if initsimplex == 1:

Then x_(user_supplied) is one of the vertices of the simplex.
The other n vertices are:

{ x_[j] + pn,   if i - 1 != j
{
x[i][j]  =  {
{
{ x_[j] + qn,   otherwise

for 1 <= i <= n, 0 <= j < n

where pn = ( sqrt( n + 1 ) - 1 + n ) / ( n * sqrt(2) )
qn = ( sqrt( n + 1 ) - 1 ) / ( n * sqrt(2) )
```

### Cases for finalsimplex

At each iteration, a combination of one of the following stopping criteria is tested to see if the simplex has converged or not.

```case a (if the max length of the simplex small enough):

max(    | x_i - x_0 | ) <= ftol max( 1, | x_0  | )
1 <= i <= n

case b (if the std dev of the simplex is < ftol):

n           -   2
===   ( f  - f )
\        i                    2
/     -----------     <=  ftol
====   sqrt( n )
i = 0

case c (if the function values are close enough):

f_0  < f_(n-1)     within ftol
```

The combination of the above stopping criteria are:

• case 0: same as case a
• case 1: case a, case b and case c have to be met
• case 2: case a and either case b or case c have to be met.

#### finalsimplex values

• if finalsimplex = 0 then convergence is assumed if case 1 is met.
• finalsimplex = 1 then convergence is assumed if case 2 is met.
• finalsimplex = 2 then convergence is assumed if case 0 is met at two consecutive iterations.
• finalsimplex = 3 then convergence is assumed if case 0 then case 1 are met on two consecutive iterations.
• finalsimplex = 4 then convergence is assumed if case 0 then case 1 then case 0 are met on three consecutive iterations.
• finalsimplex = 5 then convergence is assumed if case 0 then case 1 then case 0 are met on three consecutive iterations.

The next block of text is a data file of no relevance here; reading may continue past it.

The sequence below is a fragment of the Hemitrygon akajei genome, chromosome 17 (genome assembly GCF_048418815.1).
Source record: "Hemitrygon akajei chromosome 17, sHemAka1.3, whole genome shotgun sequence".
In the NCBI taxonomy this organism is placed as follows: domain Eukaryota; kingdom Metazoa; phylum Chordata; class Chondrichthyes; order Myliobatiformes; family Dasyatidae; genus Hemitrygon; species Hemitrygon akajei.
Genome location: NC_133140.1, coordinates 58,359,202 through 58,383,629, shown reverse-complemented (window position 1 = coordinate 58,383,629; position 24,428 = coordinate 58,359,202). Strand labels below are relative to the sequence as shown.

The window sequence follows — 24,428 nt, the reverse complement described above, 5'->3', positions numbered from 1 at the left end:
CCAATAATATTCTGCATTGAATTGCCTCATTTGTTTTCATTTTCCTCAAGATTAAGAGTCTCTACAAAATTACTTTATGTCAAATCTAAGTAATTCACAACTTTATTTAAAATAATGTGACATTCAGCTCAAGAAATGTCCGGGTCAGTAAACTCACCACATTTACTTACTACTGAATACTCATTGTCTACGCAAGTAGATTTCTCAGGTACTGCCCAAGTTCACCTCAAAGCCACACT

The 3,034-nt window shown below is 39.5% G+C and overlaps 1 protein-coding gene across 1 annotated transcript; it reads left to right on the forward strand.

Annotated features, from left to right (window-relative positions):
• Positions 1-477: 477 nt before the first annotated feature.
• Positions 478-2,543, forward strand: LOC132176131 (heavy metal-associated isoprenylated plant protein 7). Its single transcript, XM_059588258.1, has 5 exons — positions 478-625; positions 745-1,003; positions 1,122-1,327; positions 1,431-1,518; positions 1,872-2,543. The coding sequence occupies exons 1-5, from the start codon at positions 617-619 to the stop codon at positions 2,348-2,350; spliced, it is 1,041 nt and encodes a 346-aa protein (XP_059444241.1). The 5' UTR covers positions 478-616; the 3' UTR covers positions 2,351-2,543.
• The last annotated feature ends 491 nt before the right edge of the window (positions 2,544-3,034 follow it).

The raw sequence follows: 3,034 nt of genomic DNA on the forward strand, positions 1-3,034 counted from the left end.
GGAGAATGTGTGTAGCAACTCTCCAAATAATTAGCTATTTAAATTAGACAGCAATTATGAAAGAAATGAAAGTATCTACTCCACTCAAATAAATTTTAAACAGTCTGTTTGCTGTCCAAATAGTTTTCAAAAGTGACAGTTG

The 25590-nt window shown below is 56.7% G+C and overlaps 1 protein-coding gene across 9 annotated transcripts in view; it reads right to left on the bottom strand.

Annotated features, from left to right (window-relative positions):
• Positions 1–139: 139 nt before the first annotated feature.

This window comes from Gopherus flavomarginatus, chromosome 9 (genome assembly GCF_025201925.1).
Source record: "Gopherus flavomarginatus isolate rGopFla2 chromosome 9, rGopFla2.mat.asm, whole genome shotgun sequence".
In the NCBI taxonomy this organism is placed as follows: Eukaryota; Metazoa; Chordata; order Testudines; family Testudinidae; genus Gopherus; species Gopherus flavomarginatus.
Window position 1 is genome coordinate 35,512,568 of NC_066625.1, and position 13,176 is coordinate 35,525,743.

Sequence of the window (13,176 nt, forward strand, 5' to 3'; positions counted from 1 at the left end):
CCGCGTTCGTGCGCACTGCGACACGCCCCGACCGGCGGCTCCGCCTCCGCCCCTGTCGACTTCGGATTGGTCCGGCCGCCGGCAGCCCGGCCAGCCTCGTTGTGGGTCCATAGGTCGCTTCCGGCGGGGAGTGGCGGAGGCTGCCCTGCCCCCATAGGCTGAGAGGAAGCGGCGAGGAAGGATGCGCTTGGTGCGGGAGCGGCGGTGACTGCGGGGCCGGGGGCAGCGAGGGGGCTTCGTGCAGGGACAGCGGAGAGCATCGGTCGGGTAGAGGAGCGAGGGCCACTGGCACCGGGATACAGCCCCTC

• finalsimplex = 6 then convergence is assumed if case 1 then case 1 then case 0 are met on three consecutive iterations.
• finalsimplex = 7 then convergence is assumed if case 2 then case 1 then case 0 are met on three consecutive iterations.
• finalsimplex = 8 then convergence is assumed if case 0 then case 2 then case 0 are met on three consecutive iterations.
• finalsimplex = 9 then convergence is assumed if case 0 then case 1 then case 1 are met on three consecutive iterations.
• finalsimplex = 10 then convergence is assumed if case 0 then case 2 then case 1 are met on three consecutive iterations.
• finalsimplex = 11 then convergence is assumed if case 1 then case 1 then case 1 are met on three consecutive iterations.
• finalsimplex = 12 then convergence is assumed if case 1 then case 2 then case 1 are met on three consecutive iterations.
• finalsimplex = 13 then convergence is assumed if case 2 then case 1 then case 1 are met on three consecutive iterations.
• else convergence is assumed if case 2 then case 2 then case 2 are met on three consecutive iterations.

## Example

```sherpa> set_method("neldermead")
sherpa> get_method_name()
sherpa> set_method("simplex")
sherpa> get_method_name()

Set the optimization method and then confirm the new value. This method may be set by either "neldermead" or "simplex".

## Bugs

See the bugs pages on the Sherpa website for an up-to-date listing of known bugs.